Wound healing requires an increased production of collagen.

Manganese is required for the synthesis of the amino acid proline, which is required for the formation of collagen and wound healing in human skin cells.

According to preliminary studies, applying manganese, calcium, and zinc to chronic wounds for 12 weeks can improve healing.


Dosage and Sources

Although there is no RDA for manganese, the Adequate Intake (AI) guideline is 1.8–2.3 mg per day. The AI for children varies based on their age.

For adults aged 19 and over, the Tolerable Upper Intake Level (UL) is 11 mg per day. Manganese, like zinc, copper, selenium, and iron, is classified as heavy metal, and drinking so much of it can be hazardous.

Manganese is used in medicine to treat deficiencies and to stabilize zinc and copper levels. It is normally taken orally, but in cases of deficiency, it may be administered intravenously (IV).

Manganese is used in a variety of foods. It is most abundant in seeds and whole grains, with smaller quantities present in legumes, beans, nuts, leafy green vegetables, and tea.


Side Effects and Dangers

It appears to be safe for adults to consume up to 11 mg of manganese per day .

The safe amount for adolescents 19 or younger is 9 mg per day or less.

Excess dietary manganese can be excreted by a healthy person with a working liver and kidneys. Those with liver or kidney failure, on the other hand, should exercise caution.

Furthermore, those with iron deficiency anemia may absorb more manganese, according to studies. As a result, people with this disease should limit their intake of the mineral.

In addition, consuming excess manganese by inhaling it, which may happen when welding, provides health risks. In this case, manganese bypasses the body’s normal defense mechanisms .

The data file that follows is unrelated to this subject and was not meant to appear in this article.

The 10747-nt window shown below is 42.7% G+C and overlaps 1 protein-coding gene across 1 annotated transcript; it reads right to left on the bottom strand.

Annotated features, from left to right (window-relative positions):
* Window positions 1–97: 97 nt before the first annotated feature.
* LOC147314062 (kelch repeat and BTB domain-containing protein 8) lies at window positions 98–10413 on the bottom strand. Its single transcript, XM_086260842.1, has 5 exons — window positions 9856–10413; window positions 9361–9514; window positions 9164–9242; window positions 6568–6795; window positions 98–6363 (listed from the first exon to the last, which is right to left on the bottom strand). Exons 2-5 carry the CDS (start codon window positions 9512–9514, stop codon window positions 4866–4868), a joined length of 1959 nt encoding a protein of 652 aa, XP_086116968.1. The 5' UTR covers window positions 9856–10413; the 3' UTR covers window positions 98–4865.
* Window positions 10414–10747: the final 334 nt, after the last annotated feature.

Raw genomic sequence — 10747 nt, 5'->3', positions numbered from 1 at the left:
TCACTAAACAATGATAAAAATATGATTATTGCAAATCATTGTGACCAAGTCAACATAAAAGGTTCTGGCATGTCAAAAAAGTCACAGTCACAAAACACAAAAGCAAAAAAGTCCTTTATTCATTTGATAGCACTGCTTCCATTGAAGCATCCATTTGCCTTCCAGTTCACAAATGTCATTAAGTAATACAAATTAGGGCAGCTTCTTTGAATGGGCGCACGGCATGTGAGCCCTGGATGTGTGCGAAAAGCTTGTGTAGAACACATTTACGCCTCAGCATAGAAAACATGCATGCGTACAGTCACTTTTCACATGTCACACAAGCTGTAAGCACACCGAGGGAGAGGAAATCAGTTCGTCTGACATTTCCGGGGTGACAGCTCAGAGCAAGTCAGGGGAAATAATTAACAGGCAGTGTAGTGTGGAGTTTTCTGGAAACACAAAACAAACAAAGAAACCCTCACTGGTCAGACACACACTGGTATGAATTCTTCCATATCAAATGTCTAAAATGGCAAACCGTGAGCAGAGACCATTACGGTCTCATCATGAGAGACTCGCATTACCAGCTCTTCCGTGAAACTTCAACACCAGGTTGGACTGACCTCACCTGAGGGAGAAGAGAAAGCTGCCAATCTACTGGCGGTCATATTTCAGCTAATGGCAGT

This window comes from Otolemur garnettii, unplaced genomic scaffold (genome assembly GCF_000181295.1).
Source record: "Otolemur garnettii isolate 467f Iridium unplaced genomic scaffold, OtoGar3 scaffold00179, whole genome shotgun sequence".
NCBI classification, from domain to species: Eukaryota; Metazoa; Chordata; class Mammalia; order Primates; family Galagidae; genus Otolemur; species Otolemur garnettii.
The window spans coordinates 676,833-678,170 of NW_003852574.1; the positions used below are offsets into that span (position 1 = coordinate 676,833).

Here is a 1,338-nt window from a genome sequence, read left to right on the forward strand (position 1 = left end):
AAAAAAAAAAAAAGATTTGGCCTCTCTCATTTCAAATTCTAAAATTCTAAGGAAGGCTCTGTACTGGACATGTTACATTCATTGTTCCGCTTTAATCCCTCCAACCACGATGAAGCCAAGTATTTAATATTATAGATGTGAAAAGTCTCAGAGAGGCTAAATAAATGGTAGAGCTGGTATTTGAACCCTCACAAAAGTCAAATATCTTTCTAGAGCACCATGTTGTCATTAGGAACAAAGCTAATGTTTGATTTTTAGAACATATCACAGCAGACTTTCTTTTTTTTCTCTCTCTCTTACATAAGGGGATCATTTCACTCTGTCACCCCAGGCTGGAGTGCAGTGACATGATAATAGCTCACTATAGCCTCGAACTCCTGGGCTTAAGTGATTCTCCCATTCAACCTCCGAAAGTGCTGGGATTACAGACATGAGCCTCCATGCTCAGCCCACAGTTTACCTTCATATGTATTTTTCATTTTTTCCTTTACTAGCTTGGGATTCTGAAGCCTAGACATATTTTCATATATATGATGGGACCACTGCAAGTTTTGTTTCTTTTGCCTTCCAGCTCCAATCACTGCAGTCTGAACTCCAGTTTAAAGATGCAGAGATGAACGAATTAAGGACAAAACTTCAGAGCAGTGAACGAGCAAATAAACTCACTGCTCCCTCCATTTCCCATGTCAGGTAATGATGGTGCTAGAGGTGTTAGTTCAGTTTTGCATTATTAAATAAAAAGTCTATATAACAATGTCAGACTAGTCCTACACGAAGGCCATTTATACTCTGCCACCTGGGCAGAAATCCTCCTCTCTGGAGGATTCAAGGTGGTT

An accumulation can cause damage to the lungs, liver, kidneys and central nervous system.

Prolonged exposure can result in Parkinson’s-like symptoms such as tremors, slowness of movement, muscle rigidity, and poor balance, a condition known as manganism.

Most individuals consuming manganese from food do not have to worry about over-consumption.

SUMMARY: Although sufficient levels of manganese are healthy, those with iron deficiency anemia, liver or kidney disease, and those who inhale the mineral should exercise caution.


The Take Away

Without adequate dietary manganese, many chemical processes in your body may not function properly.

The mineral plays a variety of roles, such as aiding metabolism, helping regulate blood sugar, contributing to decreased inflammation, reducing premenstrual cramps and more.

Consume a number of manganese-rich ingredients, such as whole grains and seeds, to get the most health benefits. If you’re thinking of taking a supplement, see the doctor first.